"THE THINGS OF THE SPIRIT OF GOD."


"But the natural man receiveth not the things of the Spirit of God, for they are foolishness unto him. Neither can he know them, because they are spiritually discerned."  — 1 Cor. 2:14.


This is a very forceful statement, and fully in harmony with all that we have seen. The man who is filled with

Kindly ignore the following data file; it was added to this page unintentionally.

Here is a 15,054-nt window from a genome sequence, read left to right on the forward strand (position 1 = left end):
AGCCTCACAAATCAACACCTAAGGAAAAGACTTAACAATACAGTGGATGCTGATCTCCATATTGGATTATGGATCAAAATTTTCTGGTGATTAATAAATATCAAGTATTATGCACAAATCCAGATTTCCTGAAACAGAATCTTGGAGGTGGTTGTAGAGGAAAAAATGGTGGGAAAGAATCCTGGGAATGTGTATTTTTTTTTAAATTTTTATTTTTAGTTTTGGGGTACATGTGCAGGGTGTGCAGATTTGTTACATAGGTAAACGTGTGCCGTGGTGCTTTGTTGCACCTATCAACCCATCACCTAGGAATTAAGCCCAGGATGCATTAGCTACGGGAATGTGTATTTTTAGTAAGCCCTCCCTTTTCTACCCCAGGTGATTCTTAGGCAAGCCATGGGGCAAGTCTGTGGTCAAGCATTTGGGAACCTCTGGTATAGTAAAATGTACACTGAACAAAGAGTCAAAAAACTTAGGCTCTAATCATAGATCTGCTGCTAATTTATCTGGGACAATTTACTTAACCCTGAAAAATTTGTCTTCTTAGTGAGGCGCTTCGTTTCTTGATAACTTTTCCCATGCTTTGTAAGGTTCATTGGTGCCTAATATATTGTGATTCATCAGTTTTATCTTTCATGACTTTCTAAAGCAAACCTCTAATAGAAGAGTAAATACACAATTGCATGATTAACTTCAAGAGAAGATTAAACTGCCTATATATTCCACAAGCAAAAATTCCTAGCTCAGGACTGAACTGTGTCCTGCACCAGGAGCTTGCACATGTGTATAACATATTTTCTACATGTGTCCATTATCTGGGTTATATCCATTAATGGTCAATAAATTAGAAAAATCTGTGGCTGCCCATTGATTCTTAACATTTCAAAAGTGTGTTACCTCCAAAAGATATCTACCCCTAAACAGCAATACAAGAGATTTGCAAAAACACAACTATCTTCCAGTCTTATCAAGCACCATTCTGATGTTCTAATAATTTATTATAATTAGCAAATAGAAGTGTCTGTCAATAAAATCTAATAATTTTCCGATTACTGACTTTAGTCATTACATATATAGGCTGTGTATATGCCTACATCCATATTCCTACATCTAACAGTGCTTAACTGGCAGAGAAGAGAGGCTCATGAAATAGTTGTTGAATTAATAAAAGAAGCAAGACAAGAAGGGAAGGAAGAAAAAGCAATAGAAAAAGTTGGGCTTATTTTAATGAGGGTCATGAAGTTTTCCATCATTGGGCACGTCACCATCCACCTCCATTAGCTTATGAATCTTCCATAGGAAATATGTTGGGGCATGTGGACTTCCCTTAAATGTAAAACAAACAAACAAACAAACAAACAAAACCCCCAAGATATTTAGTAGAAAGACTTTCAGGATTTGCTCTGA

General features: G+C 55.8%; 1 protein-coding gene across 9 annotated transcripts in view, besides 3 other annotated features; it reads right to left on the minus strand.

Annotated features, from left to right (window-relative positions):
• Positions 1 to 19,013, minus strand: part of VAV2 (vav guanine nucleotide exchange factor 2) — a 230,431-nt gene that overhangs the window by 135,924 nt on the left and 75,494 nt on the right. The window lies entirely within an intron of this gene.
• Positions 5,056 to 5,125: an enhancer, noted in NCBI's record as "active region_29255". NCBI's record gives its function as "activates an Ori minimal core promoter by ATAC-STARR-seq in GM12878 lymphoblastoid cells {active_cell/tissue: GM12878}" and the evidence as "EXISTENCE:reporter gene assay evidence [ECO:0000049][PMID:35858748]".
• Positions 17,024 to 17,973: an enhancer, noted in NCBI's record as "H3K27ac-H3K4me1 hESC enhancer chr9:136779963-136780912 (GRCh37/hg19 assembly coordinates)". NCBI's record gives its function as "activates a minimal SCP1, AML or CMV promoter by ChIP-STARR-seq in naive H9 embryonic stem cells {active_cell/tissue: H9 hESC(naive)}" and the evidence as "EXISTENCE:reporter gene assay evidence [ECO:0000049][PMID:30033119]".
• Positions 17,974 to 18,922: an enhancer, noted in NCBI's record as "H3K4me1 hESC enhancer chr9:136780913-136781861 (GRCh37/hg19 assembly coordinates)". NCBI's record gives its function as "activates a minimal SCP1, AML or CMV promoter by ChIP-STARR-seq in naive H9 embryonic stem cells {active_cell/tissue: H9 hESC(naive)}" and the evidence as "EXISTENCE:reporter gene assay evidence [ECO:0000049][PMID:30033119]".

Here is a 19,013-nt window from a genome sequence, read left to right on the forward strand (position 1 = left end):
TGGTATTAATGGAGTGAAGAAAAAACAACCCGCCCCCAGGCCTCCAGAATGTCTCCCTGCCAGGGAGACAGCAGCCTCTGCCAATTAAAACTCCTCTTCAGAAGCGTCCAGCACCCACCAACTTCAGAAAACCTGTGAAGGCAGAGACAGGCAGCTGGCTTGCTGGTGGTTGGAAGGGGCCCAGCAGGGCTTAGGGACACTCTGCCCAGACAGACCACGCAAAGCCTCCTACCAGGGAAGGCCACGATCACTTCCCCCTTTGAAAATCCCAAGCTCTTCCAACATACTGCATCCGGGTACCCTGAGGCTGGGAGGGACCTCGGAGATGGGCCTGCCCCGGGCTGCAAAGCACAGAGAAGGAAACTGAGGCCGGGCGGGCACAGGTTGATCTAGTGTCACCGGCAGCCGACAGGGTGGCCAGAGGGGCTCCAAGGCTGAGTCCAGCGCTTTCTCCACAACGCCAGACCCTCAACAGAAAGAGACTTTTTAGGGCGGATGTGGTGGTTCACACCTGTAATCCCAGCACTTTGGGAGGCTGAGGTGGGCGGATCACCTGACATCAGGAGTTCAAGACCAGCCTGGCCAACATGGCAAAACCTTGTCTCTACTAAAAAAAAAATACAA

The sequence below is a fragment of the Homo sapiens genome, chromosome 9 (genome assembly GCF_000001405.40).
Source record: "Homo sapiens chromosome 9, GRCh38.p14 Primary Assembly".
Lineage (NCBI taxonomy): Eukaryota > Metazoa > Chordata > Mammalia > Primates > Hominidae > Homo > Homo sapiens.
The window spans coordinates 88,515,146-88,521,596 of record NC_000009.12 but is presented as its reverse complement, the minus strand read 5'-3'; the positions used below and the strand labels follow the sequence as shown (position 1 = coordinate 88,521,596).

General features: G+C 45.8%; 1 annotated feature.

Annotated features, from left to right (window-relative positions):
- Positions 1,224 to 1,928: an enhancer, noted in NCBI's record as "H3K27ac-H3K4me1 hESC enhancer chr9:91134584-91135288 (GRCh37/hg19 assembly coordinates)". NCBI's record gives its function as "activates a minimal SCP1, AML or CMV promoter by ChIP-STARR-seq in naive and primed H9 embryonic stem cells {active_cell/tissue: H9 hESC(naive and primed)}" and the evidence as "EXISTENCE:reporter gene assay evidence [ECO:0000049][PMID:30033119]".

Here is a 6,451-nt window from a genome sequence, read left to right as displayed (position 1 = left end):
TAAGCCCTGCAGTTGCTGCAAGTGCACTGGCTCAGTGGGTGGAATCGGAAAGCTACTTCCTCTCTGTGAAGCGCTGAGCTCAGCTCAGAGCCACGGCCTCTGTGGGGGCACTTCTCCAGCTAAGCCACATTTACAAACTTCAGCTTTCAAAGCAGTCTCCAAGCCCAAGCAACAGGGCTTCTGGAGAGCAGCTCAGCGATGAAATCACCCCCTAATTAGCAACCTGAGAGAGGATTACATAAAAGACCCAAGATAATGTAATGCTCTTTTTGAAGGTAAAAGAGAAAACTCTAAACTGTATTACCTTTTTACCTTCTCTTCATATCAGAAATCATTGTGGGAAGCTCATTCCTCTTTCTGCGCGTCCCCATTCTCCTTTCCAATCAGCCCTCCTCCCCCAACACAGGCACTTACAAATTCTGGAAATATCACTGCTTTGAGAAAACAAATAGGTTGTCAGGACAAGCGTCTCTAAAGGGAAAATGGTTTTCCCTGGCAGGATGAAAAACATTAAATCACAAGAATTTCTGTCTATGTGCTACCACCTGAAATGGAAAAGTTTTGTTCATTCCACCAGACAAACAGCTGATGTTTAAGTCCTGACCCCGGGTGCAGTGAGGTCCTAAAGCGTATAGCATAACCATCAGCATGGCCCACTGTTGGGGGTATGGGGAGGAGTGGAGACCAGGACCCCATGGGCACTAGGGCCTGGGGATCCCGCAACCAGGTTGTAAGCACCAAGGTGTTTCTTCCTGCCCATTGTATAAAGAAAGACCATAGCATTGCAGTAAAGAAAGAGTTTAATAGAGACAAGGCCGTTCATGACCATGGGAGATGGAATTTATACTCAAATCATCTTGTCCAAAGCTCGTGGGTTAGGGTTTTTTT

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the worldly spirit is proportionately unprepared to see and appreciate the deep, hidden, glorious things of God — "the things which God hath in reservation for them that love him." These deep things, or as our Lord designates them, "pearls," are not for the swinish, the selfish, full of the spirit of this world; but for those who are cleansed by the washing of water through the Word, who are brought nigh to the Lord through faith in the precious blood, and sanctified, fully consecrated to the Lord. To these God is pleased to reveal his deep things, yea, all the riches of his grace, step by step; —as the various items of truth become "meat in due season."